Sunday, May 01, 2016

In memoriam, Frank Miller

Friday evening a bunch of Slavist and other sundry geeks gathered at Columbia to celebrate the life of Frank Miller. And celebrate we did.

I went there sensing that, whatever Frank stories I had, they probably weren't extensive enough to merit trying to grab the mike, even if it was an open mike affair, which it wasn't, though exceptions were made. But there was no need. Excellent stories abounded, of Frank's jokes, devotion to his students and colleagues, and generally infectiously good spirits.

For me, the best moment came from Jason Galie, who recounted a trip to Frank's lakeside dacha upstate sometime back in the aughts. Frank drove them up there, they got their stuff out of the car and into the house, and then Frank took Jason out behind the house to a blueberry bush that was laden with berries, and they proceeded to stand there and eat berries off the bush for an hour, while Frank launched into a deeply Frankish discussion of blueberries, lingonberries, and god knows whatever berries, then the conversation moved on to rodents, fish, trees, folklore, and, almost certainly, interludes of the scabrous.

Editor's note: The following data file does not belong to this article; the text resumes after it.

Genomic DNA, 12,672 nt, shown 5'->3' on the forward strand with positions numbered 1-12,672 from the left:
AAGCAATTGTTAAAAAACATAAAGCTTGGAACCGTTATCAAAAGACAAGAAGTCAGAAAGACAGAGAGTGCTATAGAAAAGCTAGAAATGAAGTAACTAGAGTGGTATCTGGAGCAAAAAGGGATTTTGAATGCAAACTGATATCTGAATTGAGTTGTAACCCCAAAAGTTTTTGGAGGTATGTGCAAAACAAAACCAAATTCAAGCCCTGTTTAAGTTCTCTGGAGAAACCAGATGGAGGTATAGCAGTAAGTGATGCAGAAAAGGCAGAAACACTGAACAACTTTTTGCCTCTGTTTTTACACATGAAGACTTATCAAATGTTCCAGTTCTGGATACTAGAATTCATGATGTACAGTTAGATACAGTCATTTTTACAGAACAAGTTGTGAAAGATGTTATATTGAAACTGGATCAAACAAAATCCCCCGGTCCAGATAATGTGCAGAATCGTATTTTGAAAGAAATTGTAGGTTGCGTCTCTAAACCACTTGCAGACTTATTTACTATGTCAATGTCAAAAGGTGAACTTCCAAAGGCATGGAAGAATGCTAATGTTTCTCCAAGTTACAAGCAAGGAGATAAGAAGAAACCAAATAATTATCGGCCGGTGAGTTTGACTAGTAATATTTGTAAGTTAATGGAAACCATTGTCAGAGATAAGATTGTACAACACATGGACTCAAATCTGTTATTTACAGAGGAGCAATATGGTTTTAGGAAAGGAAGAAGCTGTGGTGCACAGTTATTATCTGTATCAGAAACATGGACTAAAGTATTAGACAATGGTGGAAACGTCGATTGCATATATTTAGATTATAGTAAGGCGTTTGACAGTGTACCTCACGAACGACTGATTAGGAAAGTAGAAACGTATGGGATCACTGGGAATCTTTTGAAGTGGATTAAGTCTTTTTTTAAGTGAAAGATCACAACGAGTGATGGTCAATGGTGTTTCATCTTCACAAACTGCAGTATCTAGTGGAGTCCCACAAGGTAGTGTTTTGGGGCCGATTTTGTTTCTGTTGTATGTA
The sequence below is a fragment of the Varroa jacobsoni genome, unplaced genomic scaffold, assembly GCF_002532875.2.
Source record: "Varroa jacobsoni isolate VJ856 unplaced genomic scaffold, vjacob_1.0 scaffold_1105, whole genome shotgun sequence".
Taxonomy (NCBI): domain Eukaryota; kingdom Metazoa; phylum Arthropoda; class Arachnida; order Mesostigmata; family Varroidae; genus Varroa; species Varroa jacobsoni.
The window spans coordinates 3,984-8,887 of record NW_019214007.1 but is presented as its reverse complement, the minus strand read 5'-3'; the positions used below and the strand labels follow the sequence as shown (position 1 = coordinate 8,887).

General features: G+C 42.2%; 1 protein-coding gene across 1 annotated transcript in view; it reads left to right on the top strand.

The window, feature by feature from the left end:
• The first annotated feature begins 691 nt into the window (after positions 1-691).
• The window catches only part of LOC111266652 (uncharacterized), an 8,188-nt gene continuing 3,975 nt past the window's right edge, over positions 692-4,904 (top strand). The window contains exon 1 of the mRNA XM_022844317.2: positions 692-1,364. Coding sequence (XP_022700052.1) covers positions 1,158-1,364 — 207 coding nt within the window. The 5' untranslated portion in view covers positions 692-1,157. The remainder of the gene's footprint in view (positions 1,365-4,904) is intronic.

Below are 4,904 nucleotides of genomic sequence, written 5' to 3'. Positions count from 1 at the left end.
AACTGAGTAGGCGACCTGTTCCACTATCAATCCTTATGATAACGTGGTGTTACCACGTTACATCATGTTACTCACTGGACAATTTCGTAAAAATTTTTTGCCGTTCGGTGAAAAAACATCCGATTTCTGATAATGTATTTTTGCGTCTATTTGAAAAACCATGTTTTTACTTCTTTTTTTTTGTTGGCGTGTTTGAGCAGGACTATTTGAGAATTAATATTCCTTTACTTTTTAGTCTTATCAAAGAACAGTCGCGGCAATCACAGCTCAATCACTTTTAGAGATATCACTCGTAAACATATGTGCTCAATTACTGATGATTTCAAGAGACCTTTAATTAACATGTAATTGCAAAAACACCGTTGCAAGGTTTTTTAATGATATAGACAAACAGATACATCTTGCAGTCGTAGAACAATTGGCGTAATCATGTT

There were plenty of other poignant moments. Frank's sister told of lying in bed with him the day before he died, listening to opera, and Frank telling her that if he had it all to do over again, that he would be an opera singer because, for him, "opera sparkled."  Lynn Visson told of him laying in bed in his last week meticulously preparing for his upcoming lessons. Elizabeth McLendon spoke of the deep bond Frank had formed with her family in their shared native South Carolina, of how Frank had becoming and adoptive sibling and never forgot her mother's birthday.

There were plenty of allusions to the jokes but, for the most part, people exercised restraint in actually telling them. Or, if they couldn't do that, they left out the punchlines.

I don't know. There were lots of great stories. I'm sure I've already lost many of the most important details. The main tenor was the strength of devotion and relationships Frank fostered with a bunch of folks. Frank was one of those people for whom, so long as you were on his good side (and I remember a select few who weren't), whomever he was talking to was his best friend, and I mean that in the very best way.  He is, and will be, deeply missed.

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